Oppression, in its many forms, exists in our movements, organizations, relationships, and ourselves. There is no movement that has not been negatively impacted, sidetracked, or lost momentum because of unresolved conflicts caused by oppression. Past efforts at transforming societies have often been unable to shake off the effects of the old oppressive institutions. Even when oppressive institutions have been changed, the oppression and exploitation of the old society reappear in new forms. The limitations of our movements are a reflection of our failure to undo the impact of living in oppressive societies. 

We know from history that we will face great external obstacles, including misinformation and state violence, as we try to change entrenched power structures. We need everyone if we are to build a united, resilient movement—and to have everyone, we need to recover from the grips of oppression. We can find the places where we agree and then keep moving through all obstacles that threaten our unity. In doing so, it is important to have an agreed-upon theory, a set of tools, a practice, and communities. This will allow us to work through these obstacles to reach for each other and to heal from oppression.

Groups moving through oppression

Have you, or someone you know, left a relationship, organization, or movement due to “irreconcilable differences?” Sometimes these differences are ideological. Most often, interpersonal oppression is involved. At times, this interpersonal oppression is misidentified as ideological difference. Sometimes the conflict is rooted in oppressive structures, policies, and practices that operate in our relationships, organizations, and movements (and often in the same groups where we hope to dismantle oppression!). It can seem that the best response is to walk away.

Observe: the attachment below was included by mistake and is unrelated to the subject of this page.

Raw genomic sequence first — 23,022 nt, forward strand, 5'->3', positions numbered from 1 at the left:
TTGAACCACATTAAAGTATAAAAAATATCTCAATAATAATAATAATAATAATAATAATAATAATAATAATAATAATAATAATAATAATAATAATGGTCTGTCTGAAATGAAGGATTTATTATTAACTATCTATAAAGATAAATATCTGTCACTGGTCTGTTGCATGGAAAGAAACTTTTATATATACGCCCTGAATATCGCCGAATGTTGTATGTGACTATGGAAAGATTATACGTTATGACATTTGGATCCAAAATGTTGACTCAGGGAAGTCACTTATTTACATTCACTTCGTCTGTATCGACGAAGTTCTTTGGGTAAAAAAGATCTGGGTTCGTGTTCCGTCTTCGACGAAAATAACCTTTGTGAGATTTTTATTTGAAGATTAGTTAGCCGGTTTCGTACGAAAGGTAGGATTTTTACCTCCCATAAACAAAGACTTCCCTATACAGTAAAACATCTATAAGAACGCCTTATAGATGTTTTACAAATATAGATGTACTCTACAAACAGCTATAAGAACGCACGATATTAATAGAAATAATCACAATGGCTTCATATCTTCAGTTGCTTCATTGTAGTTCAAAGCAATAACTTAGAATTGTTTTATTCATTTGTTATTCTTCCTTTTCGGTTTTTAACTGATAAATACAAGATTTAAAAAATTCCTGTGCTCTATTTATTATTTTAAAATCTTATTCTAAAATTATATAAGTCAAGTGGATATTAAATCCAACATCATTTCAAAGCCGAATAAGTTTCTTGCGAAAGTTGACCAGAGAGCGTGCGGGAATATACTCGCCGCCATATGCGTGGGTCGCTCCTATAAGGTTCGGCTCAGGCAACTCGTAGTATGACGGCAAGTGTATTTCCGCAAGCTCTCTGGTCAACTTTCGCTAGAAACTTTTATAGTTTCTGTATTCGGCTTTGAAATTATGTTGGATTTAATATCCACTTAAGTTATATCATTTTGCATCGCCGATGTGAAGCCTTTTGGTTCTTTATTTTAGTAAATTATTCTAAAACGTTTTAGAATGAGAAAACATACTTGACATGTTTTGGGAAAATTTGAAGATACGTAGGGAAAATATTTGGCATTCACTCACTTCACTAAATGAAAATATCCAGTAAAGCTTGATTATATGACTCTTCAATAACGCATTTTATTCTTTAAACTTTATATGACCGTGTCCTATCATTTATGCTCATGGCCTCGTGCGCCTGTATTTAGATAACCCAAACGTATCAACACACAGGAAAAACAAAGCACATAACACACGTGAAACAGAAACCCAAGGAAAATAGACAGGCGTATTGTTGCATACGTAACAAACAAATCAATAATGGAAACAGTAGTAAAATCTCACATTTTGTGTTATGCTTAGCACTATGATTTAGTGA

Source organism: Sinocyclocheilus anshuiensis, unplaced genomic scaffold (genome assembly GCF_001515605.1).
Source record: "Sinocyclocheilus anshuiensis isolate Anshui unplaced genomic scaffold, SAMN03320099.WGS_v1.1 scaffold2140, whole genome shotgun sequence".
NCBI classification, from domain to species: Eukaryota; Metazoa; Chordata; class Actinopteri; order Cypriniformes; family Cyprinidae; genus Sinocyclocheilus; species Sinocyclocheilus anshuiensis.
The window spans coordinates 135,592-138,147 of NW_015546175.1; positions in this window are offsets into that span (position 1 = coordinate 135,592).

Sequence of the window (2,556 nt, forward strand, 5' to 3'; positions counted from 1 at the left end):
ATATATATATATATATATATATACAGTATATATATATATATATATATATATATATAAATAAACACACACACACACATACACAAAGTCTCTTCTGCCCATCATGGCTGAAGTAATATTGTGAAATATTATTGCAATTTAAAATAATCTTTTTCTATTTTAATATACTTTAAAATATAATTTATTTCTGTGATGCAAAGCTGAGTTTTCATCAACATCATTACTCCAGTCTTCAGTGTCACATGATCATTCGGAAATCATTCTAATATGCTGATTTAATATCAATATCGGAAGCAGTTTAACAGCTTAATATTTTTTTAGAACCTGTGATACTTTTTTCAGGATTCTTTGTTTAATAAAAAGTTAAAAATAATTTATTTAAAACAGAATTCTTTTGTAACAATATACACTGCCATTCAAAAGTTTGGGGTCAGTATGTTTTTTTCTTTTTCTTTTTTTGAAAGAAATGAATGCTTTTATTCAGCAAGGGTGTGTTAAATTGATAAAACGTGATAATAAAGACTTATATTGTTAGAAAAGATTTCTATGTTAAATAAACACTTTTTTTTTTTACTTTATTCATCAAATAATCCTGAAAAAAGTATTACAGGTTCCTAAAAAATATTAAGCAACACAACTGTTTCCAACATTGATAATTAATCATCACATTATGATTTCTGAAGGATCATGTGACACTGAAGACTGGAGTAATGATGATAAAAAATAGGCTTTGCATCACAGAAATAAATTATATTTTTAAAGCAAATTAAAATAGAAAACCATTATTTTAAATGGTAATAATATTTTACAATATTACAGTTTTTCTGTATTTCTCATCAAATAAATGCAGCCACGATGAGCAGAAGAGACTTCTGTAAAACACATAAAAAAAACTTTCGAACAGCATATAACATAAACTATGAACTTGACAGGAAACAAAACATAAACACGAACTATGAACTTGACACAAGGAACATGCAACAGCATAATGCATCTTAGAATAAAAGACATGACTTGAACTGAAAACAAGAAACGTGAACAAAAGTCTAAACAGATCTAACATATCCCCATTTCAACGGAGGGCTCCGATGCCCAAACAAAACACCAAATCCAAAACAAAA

What if we could get support to identify and address the root causes of our interpersonal struggles? What if we could remember that ending each form of oppression is good for all people? We have a theory and practice that makes this possible.

Healing work is social justice work 

We are experiencing a climate emergency. Humanity is heading toward extinction—many living things have already gone extinct. To reverse this, we must unite. We have to work together in new ways and that means understanding oppression, how we have been hurt by it, and healing from it. This means we must engage in emotional work as well as change institutions. The good news is that there are effective easily-learned tools for doing this work.

To build sustainable, resilient movements to end the climate emergency, we must decide to heal from all forms of oppression. We must seek unity, knowing that long-term unity requires a continual process of reflection, processing, healing, and transformation. We must decide that healing work is social justice work.